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The Eye [Import]

3.9 out of 5 stars 54 customer reviews

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Product Details

  • Actors: Pierre Png, Lawrence Chou, Wilson Yip, Lee Sin-Je, Chutcha Rujinanon
  • Directors: Danny Pang, Oxide Pang Chun
  • Format: Color, Dolby, DVD-Video, Subtitled, Widescreen, NTSC, Import
  • Language: Cantonese Chinese
  • Subtitles: English
  • Region: Region 1 (US and Canada This DVD will probably NOT be viewable in other countries. Read more about DVD formats.)
  • Aspect Ratio: 1.85:1
  • Number of discs: 1
  • MPAA Rating: R
  • Studio: Palm Pictures / Umvd
  • Release Date: Oct. 21 2003
  • Run Time: 98 minutes
  • Average Customer Review: 3.9 out of 5 stars 54 customer reviews
  • ASIN: B0009S54WC
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Customer Reviews

Top Customer Reviews

By EA Solinas HALL OF FAMETOP 50 REVIEWER on Feb. 24 2007
Format: DVD
For a blind person, it would seem like a dream come true to have their sight restored. But what if it came with a price? That is the idea behind the Pang Brothers' "The Eye" ("Jian gui"), one of the most minimalistic -- and chilling -- horror movies in years.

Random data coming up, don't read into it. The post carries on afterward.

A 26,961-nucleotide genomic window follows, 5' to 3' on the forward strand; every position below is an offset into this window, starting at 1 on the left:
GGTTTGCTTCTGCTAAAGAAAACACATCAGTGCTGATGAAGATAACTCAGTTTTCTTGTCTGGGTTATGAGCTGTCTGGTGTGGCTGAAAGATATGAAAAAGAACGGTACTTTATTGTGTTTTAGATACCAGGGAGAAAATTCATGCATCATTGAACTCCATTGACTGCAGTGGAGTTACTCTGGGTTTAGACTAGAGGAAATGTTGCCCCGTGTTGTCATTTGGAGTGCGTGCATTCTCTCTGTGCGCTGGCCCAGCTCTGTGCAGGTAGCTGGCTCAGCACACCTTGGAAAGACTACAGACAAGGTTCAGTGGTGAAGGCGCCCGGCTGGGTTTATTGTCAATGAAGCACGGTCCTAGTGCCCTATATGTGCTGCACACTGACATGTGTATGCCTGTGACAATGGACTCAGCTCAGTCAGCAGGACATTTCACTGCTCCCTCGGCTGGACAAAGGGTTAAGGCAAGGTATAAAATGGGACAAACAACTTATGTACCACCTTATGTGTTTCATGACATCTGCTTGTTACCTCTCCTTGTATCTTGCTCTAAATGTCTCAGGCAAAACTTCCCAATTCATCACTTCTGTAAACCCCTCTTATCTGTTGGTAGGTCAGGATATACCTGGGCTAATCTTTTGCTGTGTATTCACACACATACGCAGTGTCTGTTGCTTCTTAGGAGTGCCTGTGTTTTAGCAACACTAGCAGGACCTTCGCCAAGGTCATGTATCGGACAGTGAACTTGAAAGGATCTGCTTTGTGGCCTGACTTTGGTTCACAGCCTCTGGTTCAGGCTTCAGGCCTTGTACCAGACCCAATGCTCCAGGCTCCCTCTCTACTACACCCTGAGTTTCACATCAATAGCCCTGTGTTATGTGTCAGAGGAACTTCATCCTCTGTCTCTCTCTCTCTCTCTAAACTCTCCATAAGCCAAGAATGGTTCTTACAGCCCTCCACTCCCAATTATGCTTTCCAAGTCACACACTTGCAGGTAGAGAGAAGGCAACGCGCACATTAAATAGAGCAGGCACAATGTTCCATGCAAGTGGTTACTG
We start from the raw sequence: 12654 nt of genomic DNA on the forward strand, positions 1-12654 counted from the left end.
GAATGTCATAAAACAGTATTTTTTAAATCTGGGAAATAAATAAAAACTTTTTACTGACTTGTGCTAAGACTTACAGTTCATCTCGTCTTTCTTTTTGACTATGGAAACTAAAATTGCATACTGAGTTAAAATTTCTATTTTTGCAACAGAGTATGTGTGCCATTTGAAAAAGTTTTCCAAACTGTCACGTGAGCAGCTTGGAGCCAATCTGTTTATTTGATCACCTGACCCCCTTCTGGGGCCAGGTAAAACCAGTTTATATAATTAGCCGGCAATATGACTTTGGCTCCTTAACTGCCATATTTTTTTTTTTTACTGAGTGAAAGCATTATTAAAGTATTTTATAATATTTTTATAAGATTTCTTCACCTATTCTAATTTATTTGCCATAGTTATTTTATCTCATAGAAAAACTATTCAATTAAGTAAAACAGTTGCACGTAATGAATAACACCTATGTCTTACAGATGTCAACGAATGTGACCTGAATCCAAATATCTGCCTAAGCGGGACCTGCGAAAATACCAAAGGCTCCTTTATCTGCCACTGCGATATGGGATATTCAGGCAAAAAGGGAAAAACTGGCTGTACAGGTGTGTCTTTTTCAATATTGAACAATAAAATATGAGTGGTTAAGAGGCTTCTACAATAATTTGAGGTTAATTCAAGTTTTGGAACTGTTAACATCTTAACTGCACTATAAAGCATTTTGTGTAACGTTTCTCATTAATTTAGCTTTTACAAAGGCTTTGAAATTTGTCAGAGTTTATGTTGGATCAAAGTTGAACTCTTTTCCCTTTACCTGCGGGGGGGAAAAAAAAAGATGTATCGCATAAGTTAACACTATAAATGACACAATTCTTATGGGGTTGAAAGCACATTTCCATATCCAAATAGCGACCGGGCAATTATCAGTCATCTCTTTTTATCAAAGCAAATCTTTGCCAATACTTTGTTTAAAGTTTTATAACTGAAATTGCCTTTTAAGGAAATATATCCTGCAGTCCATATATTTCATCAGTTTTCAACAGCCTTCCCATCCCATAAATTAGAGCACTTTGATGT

Wong Kar Mun (Angelica Lee) has been blind since she was two, but a cornea transplant restores her sight. At first she can only see blurry figures. But then, Mun sees shadowy phantoms leading away the spirits of the dead. Even worse, she sees the ghosts of suicides lingering on, doomed to repeat their deaths until they are put to rest.

Horrified by this, she goes to her psychotherapist Dr. Wah (Lawrence Chou) for help. Stretching professional ethics, the lovestruck doctor manages to get the records of the donor, and they go to see her family in a rural village. And guided by dreams and visions, Mun learns of the tragic life of a girl, Ling, who could foresee death...

If you like serial killers, buckets of blood and screaming blondes in your horror movies, don't watch "The Eye." As a horror movie, it will be too subtle, too quiet, and too full of intelligent questions about life and death.

There are only a couple of real "horror" moments in here, where things look grotesque. Most of the time, it's psychological in nature; at one point, we hear that suicides are doomed to repeat their deaths -- it's horrifying enough to contemplate someone killing themselves, but doing it over and over? Even worse, we see this in action.

And the Pang Bros. handle this wonderfully. Many of the ghosts appear and vanish quickly, giving a shock to the audience; at other times, they explore the changes that sight brings to Mun's life. But at the same time, the Bros.
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By EA Solinas HALL OF FAMETOP 50 REVIEWER on April 22 2007
Format: DVD
For a blind person, it would seem like a dream come true to have their sight restored. But what if it came with a price? That is the idea behind the Pang Brothers' "The Eye" ("Jian gui"), one of the most minimalistic -- and chilling -- horror movies in years.